4. A cable tension regulator as dened in claim 3 wherein said rotors are formed on said spindles and spaced from said pinions within said frame member, said bushings slidably engaging said rotors, the application of a control force to a control cable causing slight tilting of said pinions, spindles and rotors, resulting in the braking of the latter upon said bushings, whereby relative movement of said sheaves is prevented and enabling the carrying out of the control movement to actuate the controlled member.

5. A cable tension regulator as deiined in claim 4 wherein one of said sheaves carries a stop pin for engaging a pinion to limit the relative movement of said sheaves, said frame member bearings comprising annular recesses in said frame member and in said sheaves, and balls within said recesses for carrying both the tension of the regulator cables and the thrust of said pinions against said sheave gears.

6. A cable tension regulator as defined in claim 2 comprising an additional pinion interposed between said sheave gears and meshing therewith, and surge locking means comprising a disc driven by said additional pinion, a cooperating disc opposed to said iirst disc, both discs being carried by said frame member and having tapered opposed slots, and balls within said slots, excessive aeceleration of said additional pinion due as to the breaking of a cable causing said balls to ride up in their slots to lock said discs against movement, thereby preventing accidental hard over movement of the controlled member.

7. A cable tension regulator as defined in claim 1 wherein said regulator sheaves have hollow complementary sheave hubs, said hubs having outer overlapping portions provided with complementary ball grooves, and a single row of balls in said grooves for maintaining said hubs in assembled side-by-side relation, said spring means comprising a pair of spiral springs, each of said spiral springs having its ends respectively connected to said respective hubs for urging said sheave in opposite directions.

8. A cable tension regulator as defined in claim 7 wherein said locking means comprises bushings carried by said frame member, rotors turnable within said bushings, spindles extending from said rotors, pinions on said spindles removed from said bushings, and gears on said sheave hubs meshing with said pinions, the application of a control force to one of said sheaves serving to tilt said pinions, said spindles and said rotors to cause the latter to brake in said bushings to lock said sheaves against relative turning and effect the desired control operation.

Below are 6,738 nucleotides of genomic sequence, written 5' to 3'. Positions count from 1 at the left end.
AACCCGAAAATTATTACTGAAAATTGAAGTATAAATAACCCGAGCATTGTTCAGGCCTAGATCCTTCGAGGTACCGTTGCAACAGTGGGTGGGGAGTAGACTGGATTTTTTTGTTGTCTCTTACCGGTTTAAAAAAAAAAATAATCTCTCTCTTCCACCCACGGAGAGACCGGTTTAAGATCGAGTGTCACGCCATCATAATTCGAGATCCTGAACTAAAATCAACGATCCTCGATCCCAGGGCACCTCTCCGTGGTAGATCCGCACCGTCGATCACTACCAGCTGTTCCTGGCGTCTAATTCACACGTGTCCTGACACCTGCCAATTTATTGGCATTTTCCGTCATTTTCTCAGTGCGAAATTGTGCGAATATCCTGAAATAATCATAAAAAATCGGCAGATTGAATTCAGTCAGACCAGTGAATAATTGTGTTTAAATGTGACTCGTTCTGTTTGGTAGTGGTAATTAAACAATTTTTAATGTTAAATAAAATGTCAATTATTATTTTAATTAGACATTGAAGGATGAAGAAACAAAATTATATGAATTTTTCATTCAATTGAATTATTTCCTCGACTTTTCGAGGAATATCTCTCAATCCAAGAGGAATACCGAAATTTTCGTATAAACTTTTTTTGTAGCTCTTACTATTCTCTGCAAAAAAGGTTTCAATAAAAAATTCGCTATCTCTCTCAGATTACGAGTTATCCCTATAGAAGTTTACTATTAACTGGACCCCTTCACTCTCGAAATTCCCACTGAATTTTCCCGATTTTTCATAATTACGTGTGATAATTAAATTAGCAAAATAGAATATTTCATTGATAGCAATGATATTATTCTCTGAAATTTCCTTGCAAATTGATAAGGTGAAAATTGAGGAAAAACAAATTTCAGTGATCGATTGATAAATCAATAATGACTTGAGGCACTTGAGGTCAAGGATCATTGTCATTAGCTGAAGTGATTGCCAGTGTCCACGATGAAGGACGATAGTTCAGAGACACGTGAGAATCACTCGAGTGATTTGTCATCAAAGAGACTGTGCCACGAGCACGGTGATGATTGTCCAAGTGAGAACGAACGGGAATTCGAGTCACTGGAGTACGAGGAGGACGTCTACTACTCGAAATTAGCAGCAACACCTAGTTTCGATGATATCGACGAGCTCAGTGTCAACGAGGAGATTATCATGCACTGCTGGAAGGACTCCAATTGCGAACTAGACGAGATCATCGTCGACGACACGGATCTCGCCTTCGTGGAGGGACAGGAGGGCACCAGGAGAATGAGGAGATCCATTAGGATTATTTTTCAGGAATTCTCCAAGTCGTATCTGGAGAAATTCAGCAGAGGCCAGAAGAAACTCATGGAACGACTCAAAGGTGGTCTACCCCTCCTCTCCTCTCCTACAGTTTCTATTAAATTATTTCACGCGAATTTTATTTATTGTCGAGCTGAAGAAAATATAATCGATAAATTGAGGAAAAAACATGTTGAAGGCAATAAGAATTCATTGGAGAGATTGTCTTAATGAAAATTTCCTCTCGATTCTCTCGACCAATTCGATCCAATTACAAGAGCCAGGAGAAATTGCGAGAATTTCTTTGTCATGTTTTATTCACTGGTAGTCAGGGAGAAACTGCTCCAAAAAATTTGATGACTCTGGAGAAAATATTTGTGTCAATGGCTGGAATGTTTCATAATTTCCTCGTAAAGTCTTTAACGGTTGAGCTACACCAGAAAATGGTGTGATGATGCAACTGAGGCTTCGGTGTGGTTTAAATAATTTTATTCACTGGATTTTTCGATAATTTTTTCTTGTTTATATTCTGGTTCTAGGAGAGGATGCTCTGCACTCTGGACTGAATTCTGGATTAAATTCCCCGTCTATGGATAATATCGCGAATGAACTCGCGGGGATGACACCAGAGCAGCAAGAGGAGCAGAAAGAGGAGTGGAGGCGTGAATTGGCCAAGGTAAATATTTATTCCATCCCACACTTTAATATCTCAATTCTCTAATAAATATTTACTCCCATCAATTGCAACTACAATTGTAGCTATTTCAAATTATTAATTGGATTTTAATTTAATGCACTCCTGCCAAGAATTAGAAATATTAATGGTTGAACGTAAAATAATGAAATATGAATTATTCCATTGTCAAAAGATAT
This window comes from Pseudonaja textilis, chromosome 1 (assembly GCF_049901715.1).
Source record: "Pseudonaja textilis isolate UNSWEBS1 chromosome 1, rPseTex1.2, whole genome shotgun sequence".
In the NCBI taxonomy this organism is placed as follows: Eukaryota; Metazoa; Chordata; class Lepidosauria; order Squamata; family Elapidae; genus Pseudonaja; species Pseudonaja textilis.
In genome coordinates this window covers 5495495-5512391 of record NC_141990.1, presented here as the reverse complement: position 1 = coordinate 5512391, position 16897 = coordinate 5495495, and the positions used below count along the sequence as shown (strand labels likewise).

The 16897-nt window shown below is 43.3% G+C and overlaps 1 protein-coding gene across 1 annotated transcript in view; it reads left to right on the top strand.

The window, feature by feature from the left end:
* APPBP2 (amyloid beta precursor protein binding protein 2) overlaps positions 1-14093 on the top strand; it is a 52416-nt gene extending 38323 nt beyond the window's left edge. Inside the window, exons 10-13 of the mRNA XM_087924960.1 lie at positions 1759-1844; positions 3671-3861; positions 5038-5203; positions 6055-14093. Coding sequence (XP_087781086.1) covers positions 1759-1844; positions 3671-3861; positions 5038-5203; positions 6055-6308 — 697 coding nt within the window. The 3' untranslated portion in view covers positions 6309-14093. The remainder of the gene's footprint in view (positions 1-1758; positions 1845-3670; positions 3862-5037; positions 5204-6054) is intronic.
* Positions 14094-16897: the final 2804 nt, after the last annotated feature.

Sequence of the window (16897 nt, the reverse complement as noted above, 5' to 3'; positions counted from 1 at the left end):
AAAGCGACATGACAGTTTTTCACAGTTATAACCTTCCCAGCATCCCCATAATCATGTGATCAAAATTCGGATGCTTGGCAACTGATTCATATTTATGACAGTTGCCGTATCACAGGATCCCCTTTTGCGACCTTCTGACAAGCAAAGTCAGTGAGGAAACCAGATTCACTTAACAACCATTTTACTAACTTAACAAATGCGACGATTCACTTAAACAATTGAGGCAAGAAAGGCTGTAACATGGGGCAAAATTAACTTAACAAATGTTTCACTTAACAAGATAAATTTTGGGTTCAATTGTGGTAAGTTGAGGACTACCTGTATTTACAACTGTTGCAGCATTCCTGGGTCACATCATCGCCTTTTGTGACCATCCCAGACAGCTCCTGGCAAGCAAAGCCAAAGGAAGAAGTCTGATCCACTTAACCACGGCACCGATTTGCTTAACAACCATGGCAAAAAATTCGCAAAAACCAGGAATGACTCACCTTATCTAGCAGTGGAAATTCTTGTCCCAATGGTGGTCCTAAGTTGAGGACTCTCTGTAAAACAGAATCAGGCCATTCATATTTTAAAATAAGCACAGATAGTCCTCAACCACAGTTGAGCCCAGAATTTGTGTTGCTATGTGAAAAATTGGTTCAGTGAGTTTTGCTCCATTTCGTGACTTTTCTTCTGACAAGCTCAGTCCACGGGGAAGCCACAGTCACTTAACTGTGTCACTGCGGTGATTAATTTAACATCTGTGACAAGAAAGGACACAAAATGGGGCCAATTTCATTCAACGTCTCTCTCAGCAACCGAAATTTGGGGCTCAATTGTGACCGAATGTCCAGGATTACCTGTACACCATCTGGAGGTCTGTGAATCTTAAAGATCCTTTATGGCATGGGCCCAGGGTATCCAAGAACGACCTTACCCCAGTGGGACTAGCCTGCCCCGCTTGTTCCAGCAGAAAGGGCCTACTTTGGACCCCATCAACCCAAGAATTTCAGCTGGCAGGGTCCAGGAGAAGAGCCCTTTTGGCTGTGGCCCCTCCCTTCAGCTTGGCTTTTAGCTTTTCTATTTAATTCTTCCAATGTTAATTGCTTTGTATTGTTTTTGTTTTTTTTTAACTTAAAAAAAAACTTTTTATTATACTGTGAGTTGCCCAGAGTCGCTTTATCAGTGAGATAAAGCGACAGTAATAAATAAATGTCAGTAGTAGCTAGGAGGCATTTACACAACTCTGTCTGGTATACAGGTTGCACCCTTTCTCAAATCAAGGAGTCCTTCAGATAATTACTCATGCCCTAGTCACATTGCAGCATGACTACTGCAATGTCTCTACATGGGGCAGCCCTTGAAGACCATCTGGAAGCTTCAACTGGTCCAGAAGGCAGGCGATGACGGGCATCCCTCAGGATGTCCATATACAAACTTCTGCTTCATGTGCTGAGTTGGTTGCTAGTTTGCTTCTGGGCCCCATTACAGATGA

References Cited UNITED STATES PATENTS 2,371,130 3/1945 Cushman 74-5015 2,581,080 1/1952 Cushman 74-501.5 3,180,176 4/1965 De Maagd et al 74--501.5 3,316,775 5/1967 Wrighton et al 74-501.5

MILTON KAUFMAN, Primary Examiner

Patent Citations
Cited PatentFiling datePublication dateApplicantTitle
US2371130 *Mar 17, 1944Mar 13, 1945 Cable tension regulator
US2581080 *Dec 27, 1946Jan 1, 1952Sturgess IncControl line compensating apparatus
US3180176 *Feb 15, 1961Apr 27, 1965Pneumo Dynamics CorpCable tension regulator
US3316775 *Jun 1, 1965May 2, 1967Pacific Scientific CoControl line regulator
Referenced by
Citing PatentFiling datePublication dateApplicantTitle
US4186622 *Oct 27, 1977Feb 5, 1980United Technologies CorporationRedundant flight control system
US4287788 *May 14, 1979Sep 8, 1981The Boeing CompanySelf-rigging cable control system and process
US4400993 *Jun 24, 1981Aug 30, 1983Nippon Cable System, Inc.Mechanism for absorbing elongation of a wire
US6913226 *Oct 30, 2003Jul 5, 2005The Boeing CompanyMethods and systems for redundant control and/or failure detection
US7272473Sep 17, 2004Sep 18, 2007The Boeing CompanyMethods and systems for analyzing system operator coupling susceptibility
Classifications
U.S. Classification74/501.50R, 244/232
International ClassificationB64C13/30
Cooperative ClassificationB64C13/30
European ClassificationB64C13/30